The immune system is a complex network of cells, barrier tissues and organs whose function is to prevent, identify and eliminate infections and stop the development of cancer within the human body. Patients who have a defect in a component of the immune system may have an impaired ability to perform these functions and can be at risk for a variety of infections, and in some cases, have an increased likelihood for cancer development.
In adults, immune system defects develop more commonly from an environmental exposure, such as contracting a virus or taking a medication that suppresses the immune system, and are referred to as “secondary immunodeficiencies.” In contrast, children typically suffer from a “primary immunodeficiency,” a term used to identify patients born with the immune system defect.
With primary immunodeficiencies, a part of your child’s immune system may not work correctly or may be missing altogether. Because your child can become very sick with these disorders, early recognition of a possible immune deficiency and referral to a center with expertise in diagnosing and caring for patients with primary immunodeficiencies is extremely important. Your primary care physician may expect an immune deficiency if your child has an excessive number of infections, infections caused by organisms that do not typically cause disease, abnormal blood counts that indicate low or dysfunctional immune cells, abnormalities in organ systems that may be associated with immune deficiencies, a family history of a compromised immune system, or the development of multiple or abnormal cancers.
To assist in the early identification of immune deficiencies in patients, the state of Michigan is now screening all newborns with a blood test called a TREC assay to detect immune deficiencies associated with T-cells, an essential cell of the immune system. Without functional T-cells, your immune system has difficulty identifying and reacting to foreign invaders resulting in frequent severe infections. The TREC assay will identify infants with absent or extremely low number of T-cells through a blood test taken shortly after birth as part of the newborn screen.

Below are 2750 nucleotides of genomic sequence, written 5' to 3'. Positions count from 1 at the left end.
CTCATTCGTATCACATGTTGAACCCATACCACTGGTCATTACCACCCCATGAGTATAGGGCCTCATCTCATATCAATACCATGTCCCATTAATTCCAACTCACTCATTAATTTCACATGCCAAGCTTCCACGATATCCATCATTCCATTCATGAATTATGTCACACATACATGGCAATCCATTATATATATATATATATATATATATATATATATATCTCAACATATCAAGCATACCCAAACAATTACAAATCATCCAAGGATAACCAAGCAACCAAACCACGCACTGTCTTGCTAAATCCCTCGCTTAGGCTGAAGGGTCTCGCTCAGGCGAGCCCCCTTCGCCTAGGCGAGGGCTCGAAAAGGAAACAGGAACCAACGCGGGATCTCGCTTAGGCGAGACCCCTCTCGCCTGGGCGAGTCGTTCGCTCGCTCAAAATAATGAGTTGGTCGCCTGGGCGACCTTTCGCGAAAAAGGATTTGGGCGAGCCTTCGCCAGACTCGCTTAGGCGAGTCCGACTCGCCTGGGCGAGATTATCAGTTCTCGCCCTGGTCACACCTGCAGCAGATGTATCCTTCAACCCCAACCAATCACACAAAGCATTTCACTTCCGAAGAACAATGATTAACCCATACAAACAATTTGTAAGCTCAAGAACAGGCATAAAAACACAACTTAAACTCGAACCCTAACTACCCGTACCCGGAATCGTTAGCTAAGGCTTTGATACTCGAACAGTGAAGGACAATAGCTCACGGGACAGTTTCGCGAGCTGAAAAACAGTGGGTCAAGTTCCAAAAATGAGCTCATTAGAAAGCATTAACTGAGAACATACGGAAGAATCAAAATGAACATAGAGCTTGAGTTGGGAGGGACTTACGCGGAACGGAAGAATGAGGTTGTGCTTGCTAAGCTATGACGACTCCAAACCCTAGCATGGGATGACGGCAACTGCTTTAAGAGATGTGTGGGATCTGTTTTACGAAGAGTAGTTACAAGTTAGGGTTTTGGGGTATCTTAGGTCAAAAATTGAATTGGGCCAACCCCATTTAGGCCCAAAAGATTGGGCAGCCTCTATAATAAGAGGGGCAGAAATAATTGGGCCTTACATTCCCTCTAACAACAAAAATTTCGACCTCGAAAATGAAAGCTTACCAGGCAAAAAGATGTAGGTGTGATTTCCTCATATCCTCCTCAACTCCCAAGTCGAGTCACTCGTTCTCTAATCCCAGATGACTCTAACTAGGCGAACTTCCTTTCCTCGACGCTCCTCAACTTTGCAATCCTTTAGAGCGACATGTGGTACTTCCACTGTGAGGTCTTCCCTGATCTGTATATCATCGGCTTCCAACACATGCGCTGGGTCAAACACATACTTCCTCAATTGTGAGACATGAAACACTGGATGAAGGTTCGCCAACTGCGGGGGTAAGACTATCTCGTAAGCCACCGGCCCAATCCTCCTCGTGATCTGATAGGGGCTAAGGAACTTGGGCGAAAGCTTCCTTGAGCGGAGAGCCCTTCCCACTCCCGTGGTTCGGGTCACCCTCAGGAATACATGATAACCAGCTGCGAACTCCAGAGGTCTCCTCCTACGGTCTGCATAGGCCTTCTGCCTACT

If your child is found to have an abnormal TREC assay, this does not mean that your child has an immunodeficiency. However, the test does mean that additional testing is necessary for your child and the state of Michigan will be contacting you and your primary care physician about how to obtain an additional blood test. If this second blood test is abnormal, you will then be asked to bring your child to a center that specialized in the care of immunodeficiencies, such as the University of Michigan Mott Children’s Hospital, for further testing, education and possible treatment.
This test will not detect all immunodeficiency diseases, but only conditions with low T-cell numbers such as a disorder known as Severe Combined Immunodeficiency.
At the University of Michigan, we care for patients with primary immunodeficiencies within our multidisciplinary Immuno-Hematology Clinic.
Among the immunodeficiency conditions that we treat here at the University of Michigan are:
- SCIDs (Severe Combined Immunodeficiencies)
- CVID (Common Variable Immunodeficiency)
- Transient hypogammaglobulinemia of infancy
- Blooms syndrome
- XLA (X-linked Agammaglobulinemia)
- IPEX (Immune Dysregulation, Polyendocrinopathy, Enteritis, X-linked)
- WAS (Wiskott-Aldrich Syndrome)
- HIGM2-HIGM4 (Autosomal Recessive Hyper IgM Syndrome)
- DiGeorge Syndrome
- HIM (X-linked-hyper IgM syndrome / X-linked CD40 Ligand Deficiency)
- NEMO (X-linked NFkB Essential Modifier Deficiency)
Treatment for immunodeficiency disorders will vary on the type of disorder and health of your child, and can include medication, chemotherapy, immunoglobulin therapy, enzyme replacement, home-based therapies or a bone marrow transplant. In order to meet the needs of your child, our clinic has physicians with expertise in the crucial areas affected by immunodeficiencies, including immunology, hematology, oncology, genetics, infectious disease and bone marrow transplant. Our clinic will work closely with you and your primary physician to provide the best care for your child both at the University of Michigan C.S. Mott Children’s Hospital and at your home.